Antonee Robinson went to ground to prevent a ball from sliding in behind him, but there was no run coming. That led to an easy first goal. Then, Tim Ream’s mistake playing out of the back eventually led to a corner kick that wasn’t cleared and was finished by Borre at the back post. Again, a preventable goal.

 

The U.S. was lucky to avoid a third when Antonee Robinson turned it over in the 61st minute inside his own half and the counter led to Luis Diaz’s shot hitting off the inside of the post, rolling across the face of goal and out.

The U.S. is very much still the underdog against teams like Colombia and, on Wednesday in Orlando, Brazil. The U.S. was 3-13-5 all-time vs. Colombia going into the game, their second-worst record against any opponent. The worst? Brazil. The USMNT is 1-18-0 against the Seleção all-time. Considering the records, considering the opponents, the U.S. has to play a clean game. They can’t give away easy half-chances. If they do, the result is what we saw against Colombia: Two mistakes from the back line, two goals for Colombia.


Tim Weah goal a lone bright spot

When we talk about core players for the U.S. men’s national team, so often the same names come up: Pulisic, Gio Reyna, Weston McKennie and Tyler Adams. Weah, though, has been one of the most consistent starters and performers for the U.S., putting in quietly dangerous outings in qualifiers, Qatar, where he scored the first goal of the tournament for the U.S., and Nations League.

So much of the damage Weah has caused for the U.S. has been through his verticality on the wing. He takes defenders on, can beat you to the end line and is also dangerous arriving in the box to finish. On Saturday, he showed a bit more of what he can do.

Weah dropped centrally to get on the ball, turned after receiving a pass from Gio Reyna and curled a pass wide to Folarin Balogun. Weah then sprinted into the box, signaling to Balogun where he wanted to get it back, then blistered a shot to the far post when Balogun laid it out to him.

With the right back spot somewhat open, there has been talk about playing Weah there considering he has played right wingback for Juventus. His goal against Colombia showed some of the attacking edge you might lose by dropping Weah deeper on the field.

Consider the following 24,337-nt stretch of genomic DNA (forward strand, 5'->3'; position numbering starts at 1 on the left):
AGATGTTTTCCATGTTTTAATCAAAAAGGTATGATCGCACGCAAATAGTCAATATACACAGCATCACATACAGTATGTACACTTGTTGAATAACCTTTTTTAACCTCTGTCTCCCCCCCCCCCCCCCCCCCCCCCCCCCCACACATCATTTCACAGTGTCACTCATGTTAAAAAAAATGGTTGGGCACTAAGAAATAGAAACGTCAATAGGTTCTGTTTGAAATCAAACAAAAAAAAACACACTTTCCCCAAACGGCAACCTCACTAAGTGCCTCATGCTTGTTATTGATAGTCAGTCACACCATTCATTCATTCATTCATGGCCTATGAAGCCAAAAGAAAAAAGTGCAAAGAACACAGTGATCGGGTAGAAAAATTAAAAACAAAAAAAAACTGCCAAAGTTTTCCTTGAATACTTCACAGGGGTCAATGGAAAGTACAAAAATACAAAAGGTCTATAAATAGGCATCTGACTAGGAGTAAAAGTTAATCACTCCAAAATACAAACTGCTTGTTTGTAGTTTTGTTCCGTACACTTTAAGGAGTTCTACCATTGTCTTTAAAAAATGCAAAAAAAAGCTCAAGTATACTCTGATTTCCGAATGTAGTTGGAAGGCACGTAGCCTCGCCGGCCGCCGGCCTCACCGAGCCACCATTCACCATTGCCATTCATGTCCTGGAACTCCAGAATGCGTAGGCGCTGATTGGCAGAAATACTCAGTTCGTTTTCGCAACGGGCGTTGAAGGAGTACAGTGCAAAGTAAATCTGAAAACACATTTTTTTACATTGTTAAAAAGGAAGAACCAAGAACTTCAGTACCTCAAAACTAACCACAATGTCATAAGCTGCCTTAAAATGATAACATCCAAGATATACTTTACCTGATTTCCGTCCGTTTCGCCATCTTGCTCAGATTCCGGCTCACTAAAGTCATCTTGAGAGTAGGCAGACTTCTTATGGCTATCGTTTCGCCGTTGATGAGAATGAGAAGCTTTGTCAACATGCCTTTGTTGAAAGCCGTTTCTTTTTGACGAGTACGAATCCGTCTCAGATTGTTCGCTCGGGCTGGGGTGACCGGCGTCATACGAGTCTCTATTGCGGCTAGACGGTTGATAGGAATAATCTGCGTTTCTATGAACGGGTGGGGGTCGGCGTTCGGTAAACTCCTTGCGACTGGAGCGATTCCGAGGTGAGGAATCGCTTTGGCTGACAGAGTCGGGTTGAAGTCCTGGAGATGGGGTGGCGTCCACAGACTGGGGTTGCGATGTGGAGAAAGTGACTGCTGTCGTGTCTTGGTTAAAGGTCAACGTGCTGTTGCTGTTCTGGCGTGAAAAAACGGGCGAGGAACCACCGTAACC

We got just one half of Christian Pulisic for the U.S., as he was pulled at halftime in a planned substitution to manage his minutes ahead of the Copa America tournament, but there were a few important takeaways from the 45 minutes.

First, Pulisic wore the armband. While Tyler Adams was the captain at halftime, we’ve seen Pulisic take on more and more of a leadership role with this U.S. team beyond just his on-field performances. He seems willing to embrace other aspects of leadership, and though this obviously is not the first time seeing him wearing the captain’s armband I think it’s taking on more significance for the team’s biggest star.

Secondly, Pulisic was the most dangerous player for the U.S. in the first half, and that is what the USMNT is going to need to see from the winger if they want to be successful in the Copa. Pulisic was the best attacking player for the U.S. in Qatar and tends to step up on the biggest stages. Coming off of a career club season, the U.S. will need him to carry it over. Against Colombia, he hit the post on a header and also served in a dangerous cross in the 42nd minute.

One thing we didn’t see that I wonder if we will during the Copa: Pulisic and Weah switching sides during the game to unbalance opponents, and especially considering Pulisic’s success playing on the right for AC Milan.


What next for USMNT?

Wednesday, June 12: Brazil (Camping World Stadium, Orlando), friendly, 7pm ET


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(Top photo: Tim Nwachukwu/Getty Images)